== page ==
The situation was soonfurther complicated by the arrival of the Third Crusade, led by Richard I of England, who staunchly backed his vassal Guy against the claims of Conrad, and Philip II, who backed his distant relative Conrad.  Unfortunately for Conrad, Philip soon packed up and went home, and he was left with the Lionheart.

Yet even the famous Lionheart could not force or persuade the High Court of Jerusalem to forfeit their right to elect their ruler. In a famous and telling episode, Richard called together the leaders of the entire crusade but most especially those men from the former Kingdom of Jerusalem that would remain behind in the Holy Land to defend it after the crusaders like himself had returned home. He asked them who should be king, and -- allegedly to Richard's surprise -- they unanimously chose Conrad. At which point, the Lionheart capitulated and recognized Conrad.

Nor was that the end. Shortly afterwards, Conrad was assassinated. Now, according to Itinerarium Peregrinorum et Gesta Regis Ricardi (a pro-Richard source) "the people...elected [Henri de Champagne] their prince and lord." This language is particularly opaque and cannot possibly mean what we understand today by "the people" or "elect," but it is clear that Henri de Champagne was the choice of someone other than Richard of England. On the contrary, Richard advised Henri against marrying Isabella! Henri, however, ignored his uncle, married the heiress, and became de facto (though not de jure) king of Jerusalem for the next five years.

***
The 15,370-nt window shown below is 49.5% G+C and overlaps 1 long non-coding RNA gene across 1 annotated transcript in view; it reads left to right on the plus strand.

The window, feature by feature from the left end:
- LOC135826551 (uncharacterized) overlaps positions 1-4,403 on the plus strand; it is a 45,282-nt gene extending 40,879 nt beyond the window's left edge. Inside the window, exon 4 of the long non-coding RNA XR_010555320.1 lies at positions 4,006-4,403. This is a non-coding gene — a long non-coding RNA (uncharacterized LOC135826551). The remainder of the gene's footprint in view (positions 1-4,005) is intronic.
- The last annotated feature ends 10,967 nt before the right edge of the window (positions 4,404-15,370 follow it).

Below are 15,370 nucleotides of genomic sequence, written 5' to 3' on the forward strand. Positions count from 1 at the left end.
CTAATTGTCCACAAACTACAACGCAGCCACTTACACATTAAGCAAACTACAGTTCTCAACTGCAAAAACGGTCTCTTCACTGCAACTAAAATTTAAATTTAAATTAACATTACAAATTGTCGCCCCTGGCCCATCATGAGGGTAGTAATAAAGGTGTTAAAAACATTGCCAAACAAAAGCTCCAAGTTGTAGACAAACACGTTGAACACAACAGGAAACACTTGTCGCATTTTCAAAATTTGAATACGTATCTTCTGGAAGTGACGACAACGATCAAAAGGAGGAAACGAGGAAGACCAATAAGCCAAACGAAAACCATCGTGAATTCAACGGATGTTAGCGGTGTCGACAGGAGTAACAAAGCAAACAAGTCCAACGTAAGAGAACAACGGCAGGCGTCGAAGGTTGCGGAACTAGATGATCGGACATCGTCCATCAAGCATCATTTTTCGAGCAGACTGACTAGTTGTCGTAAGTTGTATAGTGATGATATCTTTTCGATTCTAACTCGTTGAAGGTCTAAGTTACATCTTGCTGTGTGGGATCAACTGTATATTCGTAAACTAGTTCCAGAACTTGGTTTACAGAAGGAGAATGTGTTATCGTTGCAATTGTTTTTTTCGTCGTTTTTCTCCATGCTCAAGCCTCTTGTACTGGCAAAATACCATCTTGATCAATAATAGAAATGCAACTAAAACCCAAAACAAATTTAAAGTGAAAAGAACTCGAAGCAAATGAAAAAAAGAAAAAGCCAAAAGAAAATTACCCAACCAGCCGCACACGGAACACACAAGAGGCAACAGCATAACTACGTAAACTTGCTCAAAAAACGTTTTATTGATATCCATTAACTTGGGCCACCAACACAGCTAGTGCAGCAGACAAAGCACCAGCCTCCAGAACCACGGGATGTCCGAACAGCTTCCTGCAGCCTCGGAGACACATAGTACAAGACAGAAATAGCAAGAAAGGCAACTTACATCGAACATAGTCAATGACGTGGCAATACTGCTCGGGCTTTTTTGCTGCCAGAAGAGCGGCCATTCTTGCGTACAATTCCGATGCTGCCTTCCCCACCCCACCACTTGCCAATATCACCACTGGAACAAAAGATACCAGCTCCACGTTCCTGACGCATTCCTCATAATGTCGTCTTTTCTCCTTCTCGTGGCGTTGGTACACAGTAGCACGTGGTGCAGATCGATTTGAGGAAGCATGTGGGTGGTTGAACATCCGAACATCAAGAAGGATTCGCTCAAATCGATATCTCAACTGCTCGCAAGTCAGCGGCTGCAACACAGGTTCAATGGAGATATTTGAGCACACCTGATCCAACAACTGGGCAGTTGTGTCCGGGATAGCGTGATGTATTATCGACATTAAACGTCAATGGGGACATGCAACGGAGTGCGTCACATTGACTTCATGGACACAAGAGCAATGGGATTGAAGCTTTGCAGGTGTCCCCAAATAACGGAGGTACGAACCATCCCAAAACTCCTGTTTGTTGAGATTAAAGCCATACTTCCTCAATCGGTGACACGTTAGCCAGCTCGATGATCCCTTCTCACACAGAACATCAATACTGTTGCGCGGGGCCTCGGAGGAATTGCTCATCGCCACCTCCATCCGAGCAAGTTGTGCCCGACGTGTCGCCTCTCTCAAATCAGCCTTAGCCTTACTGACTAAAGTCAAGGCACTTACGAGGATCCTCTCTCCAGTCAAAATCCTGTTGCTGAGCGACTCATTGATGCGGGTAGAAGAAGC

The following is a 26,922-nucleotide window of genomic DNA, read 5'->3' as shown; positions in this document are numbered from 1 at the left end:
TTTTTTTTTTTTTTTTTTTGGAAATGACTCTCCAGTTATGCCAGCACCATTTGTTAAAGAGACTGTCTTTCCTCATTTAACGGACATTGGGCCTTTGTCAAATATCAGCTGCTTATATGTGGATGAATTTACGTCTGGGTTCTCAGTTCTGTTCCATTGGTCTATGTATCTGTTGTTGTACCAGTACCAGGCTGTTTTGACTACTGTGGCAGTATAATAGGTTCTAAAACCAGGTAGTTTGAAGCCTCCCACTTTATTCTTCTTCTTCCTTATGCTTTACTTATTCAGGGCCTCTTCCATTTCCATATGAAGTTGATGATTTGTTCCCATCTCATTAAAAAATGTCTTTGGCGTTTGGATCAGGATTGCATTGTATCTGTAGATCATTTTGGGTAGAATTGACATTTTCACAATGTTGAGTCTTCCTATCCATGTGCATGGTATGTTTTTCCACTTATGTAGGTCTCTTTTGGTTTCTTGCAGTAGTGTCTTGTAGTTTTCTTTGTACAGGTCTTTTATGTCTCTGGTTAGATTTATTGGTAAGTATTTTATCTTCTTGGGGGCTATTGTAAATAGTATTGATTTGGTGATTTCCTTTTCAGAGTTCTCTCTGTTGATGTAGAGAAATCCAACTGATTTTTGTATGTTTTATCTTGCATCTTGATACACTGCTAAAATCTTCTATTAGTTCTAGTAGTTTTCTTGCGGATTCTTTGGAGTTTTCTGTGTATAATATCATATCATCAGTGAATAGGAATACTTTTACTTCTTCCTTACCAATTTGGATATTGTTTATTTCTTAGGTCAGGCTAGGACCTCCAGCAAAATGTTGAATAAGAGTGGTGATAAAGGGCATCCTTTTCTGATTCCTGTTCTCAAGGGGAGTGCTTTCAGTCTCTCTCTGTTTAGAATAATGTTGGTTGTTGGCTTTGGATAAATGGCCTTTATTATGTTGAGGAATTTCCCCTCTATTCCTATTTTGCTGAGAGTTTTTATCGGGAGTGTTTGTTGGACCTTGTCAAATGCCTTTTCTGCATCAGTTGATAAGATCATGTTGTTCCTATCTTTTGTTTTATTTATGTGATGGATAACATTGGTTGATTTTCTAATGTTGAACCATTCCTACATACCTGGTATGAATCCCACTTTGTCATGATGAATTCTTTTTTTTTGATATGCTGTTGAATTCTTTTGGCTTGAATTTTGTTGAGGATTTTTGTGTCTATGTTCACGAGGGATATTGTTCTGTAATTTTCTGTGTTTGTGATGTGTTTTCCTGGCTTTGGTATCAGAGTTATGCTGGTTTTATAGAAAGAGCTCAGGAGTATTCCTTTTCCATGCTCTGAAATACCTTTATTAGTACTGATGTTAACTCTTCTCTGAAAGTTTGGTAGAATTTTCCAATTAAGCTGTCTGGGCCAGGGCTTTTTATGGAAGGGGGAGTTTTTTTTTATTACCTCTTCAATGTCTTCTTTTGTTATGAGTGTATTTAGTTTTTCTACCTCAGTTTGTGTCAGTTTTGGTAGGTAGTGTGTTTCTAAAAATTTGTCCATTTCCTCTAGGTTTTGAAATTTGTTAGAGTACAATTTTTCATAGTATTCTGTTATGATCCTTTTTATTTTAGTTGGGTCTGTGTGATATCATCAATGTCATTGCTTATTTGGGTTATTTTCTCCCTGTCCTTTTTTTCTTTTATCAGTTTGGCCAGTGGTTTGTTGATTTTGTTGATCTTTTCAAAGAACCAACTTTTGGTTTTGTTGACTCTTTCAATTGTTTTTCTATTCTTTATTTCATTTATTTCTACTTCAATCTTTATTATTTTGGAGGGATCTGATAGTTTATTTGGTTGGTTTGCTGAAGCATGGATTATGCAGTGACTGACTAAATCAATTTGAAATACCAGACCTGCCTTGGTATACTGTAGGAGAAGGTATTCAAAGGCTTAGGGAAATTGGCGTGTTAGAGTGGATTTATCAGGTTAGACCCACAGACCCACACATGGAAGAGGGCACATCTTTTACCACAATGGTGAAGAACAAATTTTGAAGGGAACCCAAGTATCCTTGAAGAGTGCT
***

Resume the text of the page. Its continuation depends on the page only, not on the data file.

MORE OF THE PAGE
When Henri died in a freak accident, it was back to the old rule. The High Court of Jerusalem selected Isabella's husband for her because her consort would be the next king. They chose Aimery de Lusignan, who was duly "elected" King of Jerusalem in 1197.

Sibylla's usurpation of the throne is a key event in:

A divided kingdom,

                          a united enemy,

                                             and the struggle for Jerusalem!

Defender of Jerusalem

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For more fascinating customs from the past continue on this blog-hop!

New Release!

Castles, Customs, and Kings: True Tales by English Historical Fiction Authors, Volume 2 
Edited by Debra Brown and Sue Millard

An anthology of essays from the second year of the English Historical Fiction Authors blog, this book transports the reader across the centuries from prehistoric to twentieth century Britain. Nearly fifty different authors share the stories, incidents, and insights discovered while doing research for their own historical novels.